Cooke Mol.Gen. (2004)
Morse, A.M., Cooke, J.E.K., and Davis, J.M. 2004. Functional genomics in forest trees. Chapter 1 in: Molecular Genetics and Breeding of Forest Trees. S. Kumar and M. Fladung, eds. Haworth Press, New York. 462 pp.
Copyright 2004, Haworth Press Inc., New York NY, Functional genomics in forest trees, Chapter 1 in: Molecular Genetics and Breeding of Forest Trees, 462 pp. Article copies available from The Haworth Document Delivery Service : 1-800-HAWORTH or firstname.lastname@example.org.
Genomic science has revolutionized how gene function is studied. Scientists have unprecedented access to gene sequence information, in some cases to the entire genome sequence. This information has motivated new perspectives and approaches to carrying out biological research on many different organisms, including forest trees. Forest tree functional genomics aims to define the roles played by all of the genes in a tree. The accomplishment of this aim will indeed be a challenge, however along the way experiments are sure to reveal novel and unexpected aspects of tree biology. Furthermore, it seems likely that forest tree functional genomics will lead to new insights on manipulating tree genomes for practical benefits such as increasing yield or altering wood quality.
Prior to the genomics era, scientists were technologically restricted to identifying and characterizing one or a few genes at a time. Often, these genes were identified as important because they encoded proteins that were abundant or that exhibited a particular enzyme activity. Characterization was much more difficult for genes that encoded proteins of low abundance, or with transitory, ill-defined or completely unknown activities. Consequently, many genes were not studied. For example, genes encoding proteins involved in signal transduction – the process of coordinating growth, development, and environmental responsiveness – remained poorly understood because these proteins tend to be of low abundance and have activities that are transitory and /or poorly defined. Another difficulty associated with the “one-gene-at-a-time” approach is that it is not obvious how any one gene fits into the bigger picture of cellular and organismal processes. Today, scientists can query an organism via a genomics approach and identify the genes and proteins with potential roles in a process of interest, without any a priori knowledge of function. The comprehensive picture of an organism that is afforded by functional genomics has changed the way we approach biological research. This is because the analytical tools at our disposal to observe levels of mRNA, proteins and metabolites, and their interactions provide global phenotyping information.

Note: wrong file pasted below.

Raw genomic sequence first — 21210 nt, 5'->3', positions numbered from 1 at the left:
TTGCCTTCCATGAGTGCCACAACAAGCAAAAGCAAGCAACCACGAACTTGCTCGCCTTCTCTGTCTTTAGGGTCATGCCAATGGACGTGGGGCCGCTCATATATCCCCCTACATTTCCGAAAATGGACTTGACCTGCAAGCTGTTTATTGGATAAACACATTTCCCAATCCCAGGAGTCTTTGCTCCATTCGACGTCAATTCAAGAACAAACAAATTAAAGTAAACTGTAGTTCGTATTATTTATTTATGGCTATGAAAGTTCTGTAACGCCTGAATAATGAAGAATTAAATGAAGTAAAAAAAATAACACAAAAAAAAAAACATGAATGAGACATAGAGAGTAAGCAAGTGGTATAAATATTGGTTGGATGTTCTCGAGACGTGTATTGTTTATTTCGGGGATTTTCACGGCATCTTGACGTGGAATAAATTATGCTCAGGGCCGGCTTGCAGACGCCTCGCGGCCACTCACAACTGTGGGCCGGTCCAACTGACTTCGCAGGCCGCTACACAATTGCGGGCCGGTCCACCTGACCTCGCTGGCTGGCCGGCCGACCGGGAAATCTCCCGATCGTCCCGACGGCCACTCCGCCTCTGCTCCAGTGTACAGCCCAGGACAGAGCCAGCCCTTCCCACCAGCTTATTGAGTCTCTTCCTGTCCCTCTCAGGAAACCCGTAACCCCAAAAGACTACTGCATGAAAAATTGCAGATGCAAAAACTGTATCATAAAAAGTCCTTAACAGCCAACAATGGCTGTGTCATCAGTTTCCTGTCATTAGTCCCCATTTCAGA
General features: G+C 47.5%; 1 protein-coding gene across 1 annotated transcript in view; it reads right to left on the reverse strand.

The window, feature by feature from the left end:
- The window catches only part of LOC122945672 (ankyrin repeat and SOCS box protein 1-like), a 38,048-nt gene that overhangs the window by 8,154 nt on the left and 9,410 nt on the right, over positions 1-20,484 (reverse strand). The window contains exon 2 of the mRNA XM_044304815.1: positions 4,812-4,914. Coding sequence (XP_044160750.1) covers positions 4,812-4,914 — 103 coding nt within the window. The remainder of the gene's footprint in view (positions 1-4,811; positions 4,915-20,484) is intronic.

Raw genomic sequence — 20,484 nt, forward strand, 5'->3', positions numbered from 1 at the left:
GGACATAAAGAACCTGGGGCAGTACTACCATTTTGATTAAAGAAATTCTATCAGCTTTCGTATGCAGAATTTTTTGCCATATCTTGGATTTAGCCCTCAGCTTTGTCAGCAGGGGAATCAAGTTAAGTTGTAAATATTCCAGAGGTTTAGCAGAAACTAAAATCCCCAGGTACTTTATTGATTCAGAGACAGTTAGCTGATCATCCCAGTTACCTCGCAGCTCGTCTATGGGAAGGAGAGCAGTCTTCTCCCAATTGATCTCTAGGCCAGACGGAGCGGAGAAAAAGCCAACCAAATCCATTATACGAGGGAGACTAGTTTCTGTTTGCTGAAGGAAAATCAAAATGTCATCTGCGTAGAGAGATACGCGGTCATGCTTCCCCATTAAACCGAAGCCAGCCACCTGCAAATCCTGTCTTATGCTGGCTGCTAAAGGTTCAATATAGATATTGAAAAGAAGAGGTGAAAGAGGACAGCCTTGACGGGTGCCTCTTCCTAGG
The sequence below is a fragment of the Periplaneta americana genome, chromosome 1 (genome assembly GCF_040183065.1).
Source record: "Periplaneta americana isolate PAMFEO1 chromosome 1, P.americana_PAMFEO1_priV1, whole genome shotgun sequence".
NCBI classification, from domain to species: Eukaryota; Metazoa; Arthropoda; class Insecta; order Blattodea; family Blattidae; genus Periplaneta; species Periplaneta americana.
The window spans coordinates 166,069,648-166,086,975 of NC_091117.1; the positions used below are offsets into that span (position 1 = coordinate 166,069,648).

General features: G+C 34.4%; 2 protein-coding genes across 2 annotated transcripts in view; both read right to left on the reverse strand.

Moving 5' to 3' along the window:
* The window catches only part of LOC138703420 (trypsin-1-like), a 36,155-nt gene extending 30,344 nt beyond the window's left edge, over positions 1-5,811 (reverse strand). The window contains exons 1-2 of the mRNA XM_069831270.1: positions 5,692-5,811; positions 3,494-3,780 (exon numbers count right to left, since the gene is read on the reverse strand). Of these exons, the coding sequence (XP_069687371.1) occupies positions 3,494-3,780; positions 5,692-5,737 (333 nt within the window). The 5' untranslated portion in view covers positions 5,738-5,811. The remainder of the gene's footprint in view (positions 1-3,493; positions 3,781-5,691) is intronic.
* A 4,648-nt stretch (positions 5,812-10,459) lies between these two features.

There are many different interpretations of the phrase “functional genomics” currently in use in the scientific community (Hieter & Boguski, 1997). In this chapter we define functional genomics as the analysis of the roles played by all of the genes in an organism, typically involving high-throughput experiments that generate large quantities of information. There are a number of research areas associated with functional genomics, including proteomics and metabolomics, that are beyond the scope of this chapter. Consequently, we will primarily discuss the analysis of mRNA expression abundance, i.e., analysis of the transcriptome. This chapter introduces some concepts of functional genomics, with particular reference to its use in understanding forest trees. Because the cornerstone of functional genomics is the sequence information contained in genes, we will first discuss methods that have been used to discover and sequence tree genes. We then discuss two key papers from work in yeast and Arabidopsis thaliana that help define the potential roles of genetic manipulation and microarrays in forest tree functional genomics. Finally, we turn to biological features of forest trees that make them unique among plants, and also affect the kinds of functional genomics approaches that are most likely to be successful.